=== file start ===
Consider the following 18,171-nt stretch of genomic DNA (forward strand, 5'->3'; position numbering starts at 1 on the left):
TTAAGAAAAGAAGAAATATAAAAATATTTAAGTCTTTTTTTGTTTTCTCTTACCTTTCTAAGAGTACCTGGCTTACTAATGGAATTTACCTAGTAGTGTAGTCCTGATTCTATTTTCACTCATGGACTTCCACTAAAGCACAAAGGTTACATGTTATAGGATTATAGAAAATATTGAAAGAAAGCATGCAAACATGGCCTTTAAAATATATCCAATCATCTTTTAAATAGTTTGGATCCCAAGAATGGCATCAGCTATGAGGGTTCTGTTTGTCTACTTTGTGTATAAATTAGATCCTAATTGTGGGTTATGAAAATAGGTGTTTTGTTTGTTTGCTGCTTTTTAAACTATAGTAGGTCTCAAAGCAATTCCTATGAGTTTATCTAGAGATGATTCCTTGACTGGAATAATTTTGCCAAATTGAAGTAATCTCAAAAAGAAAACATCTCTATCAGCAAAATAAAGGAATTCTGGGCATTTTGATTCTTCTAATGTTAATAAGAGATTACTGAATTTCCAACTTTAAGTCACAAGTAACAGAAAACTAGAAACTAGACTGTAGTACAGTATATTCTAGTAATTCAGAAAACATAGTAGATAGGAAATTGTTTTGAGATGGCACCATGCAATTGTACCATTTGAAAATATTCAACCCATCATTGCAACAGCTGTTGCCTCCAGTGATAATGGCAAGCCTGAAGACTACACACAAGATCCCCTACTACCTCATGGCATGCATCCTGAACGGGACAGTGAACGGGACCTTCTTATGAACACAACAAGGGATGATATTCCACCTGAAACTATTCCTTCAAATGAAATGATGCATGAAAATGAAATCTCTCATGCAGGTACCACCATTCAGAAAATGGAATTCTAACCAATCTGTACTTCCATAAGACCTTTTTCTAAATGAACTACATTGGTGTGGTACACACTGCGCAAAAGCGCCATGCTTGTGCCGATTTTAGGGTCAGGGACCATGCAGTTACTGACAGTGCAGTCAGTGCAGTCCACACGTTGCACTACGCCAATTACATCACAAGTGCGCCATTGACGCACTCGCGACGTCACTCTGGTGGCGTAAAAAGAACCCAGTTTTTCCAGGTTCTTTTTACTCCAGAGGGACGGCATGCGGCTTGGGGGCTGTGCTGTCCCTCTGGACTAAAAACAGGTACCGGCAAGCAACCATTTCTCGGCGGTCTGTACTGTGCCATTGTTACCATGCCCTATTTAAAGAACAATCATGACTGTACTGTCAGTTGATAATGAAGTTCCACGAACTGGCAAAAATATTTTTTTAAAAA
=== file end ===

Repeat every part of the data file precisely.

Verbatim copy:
Consider the following 18,171-nt stretch of genomic DNA (forward strand, 5'->3'; position numbering starts at 1 on the left):
TTAAGAAAAGAAGAAATATAAAAATATTTAAGTCTTTTTTTGTTTTCTCTTACCTTTCTAAGAGTACCTGGCTTACTAATGGAATTTACCTAGTAGTGTAGTCCTGATTCTATTTTCACTCATGGACTTCCACTAAAGCACAAAGGTTACATGTTATAGGATTATAGAAAATATTGAAAGAAAGCATGCAAACATGGCCTTTAAAATATATCCAATCATCTTTTAAATAGTTTGGATCCCAAGAATGGCATCAGCTATGAGGGTTCTGTTTGTCTACTTTGTGTATAAATTAGATCCTAATTGTGGGTTATGAAAATAGGTGTTTTGTTTGTTTGCTGCTTTTTAAACTATAGTAGGTCTCAAAGCAATTCCTATGAGTTTATCTAGAGATGATTCCTTGACTGGAATAATTTTGCCAAATTGAAGTAATCTCAAAAAGAAAACATCTCTATCAGCAAAATAAAGGAATTCTGGGCATTTTGATTCTTCTAATGTTAATAAGAGATTACTGAATTTCCAACTTTAAGTCACAAGTAACAGAAAACTAGAAACTAGACTGTAGTACAGTATATTCTAGTAATTCAGAAAACATAGTAGATAGGAAATTGTTTTGAGATGGCACCATGCAATTGTACCATTTGAAAATATTCAACCCATCATTGCAACAGCTGTTGCCTCCAGTGATAATGGCAAGCCTGAAGACTACACACAAGATCCCCTACTACCTCATGGCATGCATCCTGAACGGGACAGTGAACGGGACCTTCTTATGAACACAACAAGGGATGATATTCCACCTGAAACTATTCCTTCAAATGAAATGATGCATGAAAATGAAATCTCTCATGCAGGTACCACCATTCAGAAAATGGAATTCTAACCAATCTGTACTTCCATAAGACCTTTTTCTAAATGAACTACATTGGTGTGGTACACACTGCGCAAAAGCGCCATGCTTGTGCCGATTTTAGGGTCAGGGACCATGCAGTTACTGACAGTGCAGTCAGTGCAGTCCACACGTTGCACTACGCCAATTACATCACAAGTGCGCCATTGACGCACTCGCGACGTCACTCTGGTGGCGTAAAAAGAACCCAGTTTTTCCAGGTTCTTTTTACTCCAGAGGGACGGCATGCGGCTTGGGGGCTGTGCTGTCCCTCTGGACTAAAAACAGGTACCGGCAAGCAACCATTTCTCGGCGGTCTGTACTGTGCCATTGTTACCATGCCCTATTTAAAGAACAATCATGACTGTACTGTCAGTTGATAATGAAGTTCCACGAACTGGCAAAAATATTTTTTTAAAAA